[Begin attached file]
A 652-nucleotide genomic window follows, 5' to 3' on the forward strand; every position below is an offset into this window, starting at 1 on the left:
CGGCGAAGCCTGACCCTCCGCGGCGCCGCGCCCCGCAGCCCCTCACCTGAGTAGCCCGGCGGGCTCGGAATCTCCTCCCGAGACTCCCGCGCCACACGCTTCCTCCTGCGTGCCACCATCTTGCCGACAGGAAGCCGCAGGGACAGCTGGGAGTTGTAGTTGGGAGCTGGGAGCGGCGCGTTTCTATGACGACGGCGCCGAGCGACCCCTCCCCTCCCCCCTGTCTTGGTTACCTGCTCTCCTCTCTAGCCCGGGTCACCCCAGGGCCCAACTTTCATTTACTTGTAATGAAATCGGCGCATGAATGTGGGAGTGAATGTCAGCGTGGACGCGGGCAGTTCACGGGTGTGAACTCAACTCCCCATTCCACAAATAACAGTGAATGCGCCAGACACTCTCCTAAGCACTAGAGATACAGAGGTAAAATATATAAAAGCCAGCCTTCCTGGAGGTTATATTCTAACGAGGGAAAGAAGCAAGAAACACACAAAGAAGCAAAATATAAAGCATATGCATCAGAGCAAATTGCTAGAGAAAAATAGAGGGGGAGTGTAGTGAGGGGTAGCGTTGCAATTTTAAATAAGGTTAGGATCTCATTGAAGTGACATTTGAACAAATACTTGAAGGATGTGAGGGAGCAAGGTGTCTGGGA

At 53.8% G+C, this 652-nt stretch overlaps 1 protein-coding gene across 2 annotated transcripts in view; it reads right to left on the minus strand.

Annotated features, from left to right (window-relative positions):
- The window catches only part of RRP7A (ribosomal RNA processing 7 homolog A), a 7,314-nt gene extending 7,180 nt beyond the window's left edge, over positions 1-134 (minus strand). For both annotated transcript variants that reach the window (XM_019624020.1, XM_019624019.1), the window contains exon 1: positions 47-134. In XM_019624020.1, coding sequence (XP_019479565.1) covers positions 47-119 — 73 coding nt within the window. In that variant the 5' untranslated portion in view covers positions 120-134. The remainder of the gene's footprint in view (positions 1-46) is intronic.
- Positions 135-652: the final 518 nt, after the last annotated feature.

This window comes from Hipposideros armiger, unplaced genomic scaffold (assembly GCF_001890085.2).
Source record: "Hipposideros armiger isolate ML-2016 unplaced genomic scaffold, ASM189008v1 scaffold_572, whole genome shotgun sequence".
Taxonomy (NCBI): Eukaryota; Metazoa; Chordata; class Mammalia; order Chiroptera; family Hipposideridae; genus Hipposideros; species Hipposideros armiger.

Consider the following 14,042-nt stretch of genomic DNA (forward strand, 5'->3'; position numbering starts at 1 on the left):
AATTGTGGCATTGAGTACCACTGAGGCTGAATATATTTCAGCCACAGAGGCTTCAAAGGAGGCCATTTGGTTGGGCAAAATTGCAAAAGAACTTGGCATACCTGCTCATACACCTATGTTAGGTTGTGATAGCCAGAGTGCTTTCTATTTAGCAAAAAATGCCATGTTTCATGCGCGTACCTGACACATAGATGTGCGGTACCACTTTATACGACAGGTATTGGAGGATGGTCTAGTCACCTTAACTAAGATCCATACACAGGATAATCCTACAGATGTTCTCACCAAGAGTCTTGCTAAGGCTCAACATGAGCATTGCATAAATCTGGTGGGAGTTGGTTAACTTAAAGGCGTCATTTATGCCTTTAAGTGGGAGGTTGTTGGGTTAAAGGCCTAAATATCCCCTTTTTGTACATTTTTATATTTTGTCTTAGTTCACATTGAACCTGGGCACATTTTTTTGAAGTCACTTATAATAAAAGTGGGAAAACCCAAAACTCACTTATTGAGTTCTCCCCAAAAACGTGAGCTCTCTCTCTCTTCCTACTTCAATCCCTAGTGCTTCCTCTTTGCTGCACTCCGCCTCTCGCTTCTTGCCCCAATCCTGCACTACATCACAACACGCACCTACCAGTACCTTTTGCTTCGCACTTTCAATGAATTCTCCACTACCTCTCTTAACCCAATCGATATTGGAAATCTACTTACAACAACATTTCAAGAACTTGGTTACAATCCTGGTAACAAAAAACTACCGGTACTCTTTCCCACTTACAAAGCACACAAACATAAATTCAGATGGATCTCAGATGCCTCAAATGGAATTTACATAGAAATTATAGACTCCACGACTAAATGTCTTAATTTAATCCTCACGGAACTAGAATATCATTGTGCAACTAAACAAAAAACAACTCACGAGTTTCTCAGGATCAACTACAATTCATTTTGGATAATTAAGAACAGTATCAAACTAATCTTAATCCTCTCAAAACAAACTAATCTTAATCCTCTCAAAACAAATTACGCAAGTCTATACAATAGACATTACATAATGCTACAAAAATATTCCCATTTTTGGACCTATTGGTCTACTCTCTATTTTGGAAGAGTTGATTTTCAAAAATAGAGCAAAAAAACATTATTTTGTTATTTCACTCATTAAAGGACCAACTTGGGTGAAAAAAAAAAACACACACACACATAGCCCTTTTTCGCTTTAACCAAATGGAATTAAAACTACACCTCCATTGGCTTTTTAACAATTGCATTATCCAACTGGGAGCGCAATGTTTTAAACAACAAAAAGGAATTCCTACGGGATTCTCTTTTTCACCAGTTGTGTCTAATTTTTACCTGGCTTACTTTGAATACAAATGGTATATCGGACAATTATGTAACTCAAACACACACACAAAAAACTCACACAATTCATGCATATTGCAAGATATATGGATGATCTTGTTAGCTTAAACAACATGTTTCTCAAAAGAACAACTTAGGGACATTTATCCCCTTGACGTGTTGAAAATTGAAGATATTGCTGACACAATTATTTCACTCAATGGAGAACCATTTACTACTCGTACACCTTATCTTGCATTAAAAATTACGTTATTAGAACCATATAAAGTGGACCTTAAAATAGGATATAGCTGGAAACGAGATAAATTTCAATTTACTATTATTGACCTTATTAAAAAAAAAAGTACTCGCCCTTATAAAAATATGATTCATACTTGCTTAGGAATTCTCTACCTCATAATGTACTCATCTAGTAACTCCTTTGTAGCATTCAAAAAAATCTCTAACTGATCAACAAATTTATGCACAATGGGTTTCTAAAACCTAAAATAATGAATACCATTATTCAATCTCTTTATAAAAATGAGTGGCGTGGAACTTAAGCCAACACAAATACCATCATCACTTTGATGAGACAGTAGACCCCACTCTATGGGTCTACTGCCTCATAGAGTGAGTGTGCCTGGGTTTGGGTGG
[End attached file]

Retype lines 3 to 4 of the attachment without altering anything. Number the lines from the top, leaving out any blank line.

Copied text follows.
At 53.8% G+C, this 652-nt stretch overlaps 1 protein-coding gene across 2 annotated transcripts in view; it reads right to left on the minus strand.

Annotated features, from left to right (window-relative positions):